Ever since our kids were little, getting a Christmas tree has been a big deal. We would meet my in-laws at a tree farm halfway between our towns, spend the morning tromping through the rows of evergreens looking for the perfect tree, and head back to their house for lunch and setting up their tree. Then we’d take ours home. It was a full day adventure, and something we’d look forward to every year.
This year, however, we moved to a new town an hour or so further away, and the joint tree hunt just wasn’t practical. But we still needed a tree. So last Sunday, the DH and I piled the two younger kids in the truck and set off on a tree buying adventure.
The first challenge? Finding a tree farm. Though we lived in this area years ago, we weren’t familiar with the current state of the local Christmas tree industry. A quick perusal of the internet found one not too far away, so we took the long, winding, backroads trek to the address on the website.
On first glance, it looked promising. There was a huge barn with tables of hot beverages and treats for after the tree hunt, a big carriage with bales of hay to sit on pulled by two draft horses in jingle bell tack, friendly proprietors offering suggestions for types of trees and saws to cut them down.
We jumped on the horse-drawn carriage and headed out into the tree farm, the driver singing Christmas carols and letting the kids ride on the front bench with him. About five minutes into the drive, he pulled the horses to a stop and announced we were in the Noble fir section, “on both sides of the trail here”. We could find a tree, cut it down, and he’d be back in fifteen minutes to pick us up again.
Off he went, bells jingling, and we looked around. It was a bare, empty field, ringed by old-growth evergreens, in both directions. There were no actual Christmas trees to be found.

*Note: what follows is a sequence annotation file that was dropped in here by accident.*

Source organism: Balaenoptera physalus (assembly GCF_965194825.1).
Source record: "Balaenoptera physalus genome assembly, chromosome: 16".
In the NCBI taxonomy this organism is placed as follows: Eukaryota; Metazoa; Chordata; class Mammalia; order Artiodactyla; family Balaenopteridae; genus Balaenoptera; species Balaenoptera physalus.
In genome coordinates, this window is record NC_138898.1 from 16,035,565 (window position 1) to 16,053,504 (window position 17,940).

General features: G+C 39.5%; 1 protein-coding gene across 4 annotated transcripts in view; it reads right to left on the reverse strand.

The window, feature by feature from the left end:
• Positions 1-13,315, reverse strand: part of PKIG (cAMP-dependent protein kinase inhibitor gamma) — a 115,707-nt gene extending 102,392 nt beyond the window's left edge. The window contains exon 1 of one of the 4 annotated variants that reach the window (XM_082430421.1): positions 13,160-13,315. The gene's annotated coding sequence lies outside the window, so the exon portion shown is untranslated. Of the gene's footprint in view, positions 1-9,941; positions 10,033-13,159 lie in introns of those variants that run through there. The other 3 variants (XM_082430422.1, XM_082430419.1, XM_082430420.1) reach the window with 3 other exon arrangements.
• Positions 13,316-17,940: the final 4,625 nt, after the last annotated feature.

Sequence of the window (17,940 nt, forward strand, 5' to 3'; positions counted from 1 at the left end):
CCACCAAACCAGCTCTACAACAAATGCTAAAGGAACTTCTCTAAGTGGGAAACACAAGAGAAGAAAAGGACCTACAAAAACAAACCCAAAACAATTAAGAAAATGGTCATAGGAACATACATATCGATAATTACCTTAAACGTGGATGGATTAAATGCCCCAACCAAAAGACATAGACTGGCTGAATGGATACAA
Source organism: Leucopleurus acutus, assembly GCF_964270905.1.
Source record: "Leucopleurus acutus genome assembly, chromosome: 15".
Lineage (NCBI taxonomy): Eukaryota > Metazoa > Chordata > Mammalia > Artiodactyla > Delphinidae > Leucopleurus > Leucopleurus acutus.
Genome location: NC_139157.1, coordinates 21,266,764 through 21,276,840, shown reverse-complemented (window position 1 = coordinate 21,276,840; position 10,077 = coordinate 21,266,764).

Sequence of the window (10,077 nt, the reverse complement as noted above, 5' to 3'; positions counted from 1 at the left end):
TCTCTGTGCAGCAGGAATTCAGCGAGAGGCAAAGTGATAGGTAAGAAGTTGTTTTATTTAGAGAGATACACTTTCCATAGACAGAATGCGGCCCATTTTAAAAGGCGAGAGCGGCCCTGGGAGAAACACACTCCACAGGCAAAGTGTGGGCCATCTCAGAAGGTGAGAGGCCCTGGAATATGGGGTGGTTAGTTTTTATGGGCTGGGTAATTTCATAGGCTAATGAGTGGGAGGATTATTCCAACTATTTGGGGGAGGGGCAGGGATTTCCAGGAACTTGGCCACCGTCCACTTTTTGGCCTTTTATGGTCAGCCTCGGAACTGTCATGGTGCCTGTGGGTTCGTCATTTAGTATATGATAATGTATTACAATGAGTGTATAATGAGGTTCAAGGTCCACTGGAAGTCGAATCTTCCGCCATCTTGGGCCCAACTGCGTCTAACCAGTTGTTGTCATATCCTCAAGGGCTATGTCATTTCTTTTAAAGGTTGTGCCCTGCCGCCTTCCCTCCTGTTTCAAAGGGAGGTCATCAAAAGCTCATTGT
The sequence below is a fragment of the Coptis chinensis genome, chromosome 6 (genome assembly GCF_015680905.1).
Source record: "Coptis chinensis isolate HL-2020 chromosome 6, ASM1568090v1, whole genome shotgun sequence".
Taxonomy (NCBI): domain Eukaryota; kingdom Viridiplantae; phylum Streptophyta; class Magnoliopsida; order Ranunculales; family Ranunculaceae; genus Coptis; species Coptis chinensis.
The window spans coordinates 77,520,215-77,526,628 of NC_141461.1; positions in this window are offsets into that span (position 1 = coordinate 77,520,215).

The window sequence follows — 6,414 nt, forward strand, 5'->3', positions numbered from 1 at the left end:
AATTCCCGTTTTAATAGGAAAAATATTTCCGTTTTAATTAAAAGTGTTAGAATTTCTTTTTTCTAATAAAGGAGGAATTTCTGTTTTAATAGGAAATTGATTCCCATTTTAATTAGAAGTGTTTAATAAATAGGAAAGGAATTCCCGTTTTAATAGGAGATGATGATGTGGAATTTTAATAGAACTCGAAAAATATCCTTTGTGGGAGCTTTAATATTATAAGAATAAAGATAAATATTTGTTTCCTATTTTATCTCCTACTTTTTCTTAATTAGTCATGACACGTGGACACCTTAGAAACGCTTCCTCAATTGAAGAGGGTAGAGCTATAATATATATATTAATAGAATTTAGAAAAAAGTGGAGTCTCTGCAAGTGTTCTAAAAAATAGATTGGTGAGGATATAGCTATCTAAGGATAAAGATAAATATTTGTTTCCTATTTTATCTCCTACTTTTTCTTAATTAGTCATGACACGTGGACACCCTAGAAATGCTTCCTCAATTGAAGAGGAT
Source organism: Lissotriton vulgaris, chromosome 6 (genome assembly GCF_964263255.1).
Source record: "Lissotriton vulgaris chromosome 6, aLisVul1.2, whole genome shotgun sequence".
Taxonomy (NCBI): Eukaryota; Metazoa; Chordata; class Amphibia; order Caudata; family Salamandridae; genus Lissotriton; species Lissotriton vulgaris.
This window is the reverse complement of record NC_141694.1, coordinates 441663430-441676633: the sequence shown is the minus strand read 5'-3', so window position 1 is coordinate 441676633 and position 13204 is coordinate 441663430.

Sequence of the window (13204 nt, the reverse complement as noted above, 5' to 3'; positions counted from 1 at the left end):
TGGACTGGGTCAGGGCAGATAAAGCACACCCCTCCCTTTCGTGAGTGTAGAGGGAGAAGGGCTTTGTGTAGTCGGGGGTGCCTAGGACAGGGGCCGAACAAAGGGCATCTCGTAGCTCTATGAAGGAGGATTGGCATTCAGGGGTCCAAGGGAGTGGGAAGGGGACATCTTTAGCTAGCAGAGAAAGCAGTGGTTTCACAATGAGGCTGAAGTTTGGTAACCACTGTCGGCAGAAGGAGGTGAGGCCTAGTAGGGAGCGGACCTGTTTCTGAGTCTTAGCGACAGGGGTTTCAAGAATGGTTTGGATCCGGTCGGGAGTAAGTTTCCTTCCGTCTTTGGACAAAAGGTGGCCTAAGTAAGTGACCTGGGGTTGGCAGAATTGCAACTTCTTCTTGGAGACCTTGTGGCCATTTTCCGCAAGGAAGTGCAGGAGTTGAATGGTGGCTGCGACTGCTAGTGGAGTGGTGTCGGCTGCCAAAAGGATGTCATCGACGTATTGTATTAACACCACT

“We’ve been marooned,” GPS announced, as we tromped over the hill. Ahead, there were clumps of trees here and there, no rhyme or reason to the set up, and none of them looked anything like the kind of tree we’d want to take home and decorate.
Where were the rows of trees, all about the same height? Where was the selection, the options? Where were the actual Christmas trees?
Frustrated, we decided not to wait for our ride to come back, and instead trudged back through the empty, blackberry-vine-choked fields to the barn. The proprietor had mentioned earlier that there was a field of Grand Pines on the other side of the farm, so we gave it one last shot.
All the trees were about waist-high.
I returned the saw, we piled back in the truck, and drove into town for lunch at the local grocery store/deli.
There were pre-cut trees outside the entrance. After lunch, we checked them out, found the perfect tree, bought it, and tossed it in the back of the truck. It took all of ten minutes.
It may not have been the fun, family-time activity we’d grown used to, but sometimes you just have to roll with it.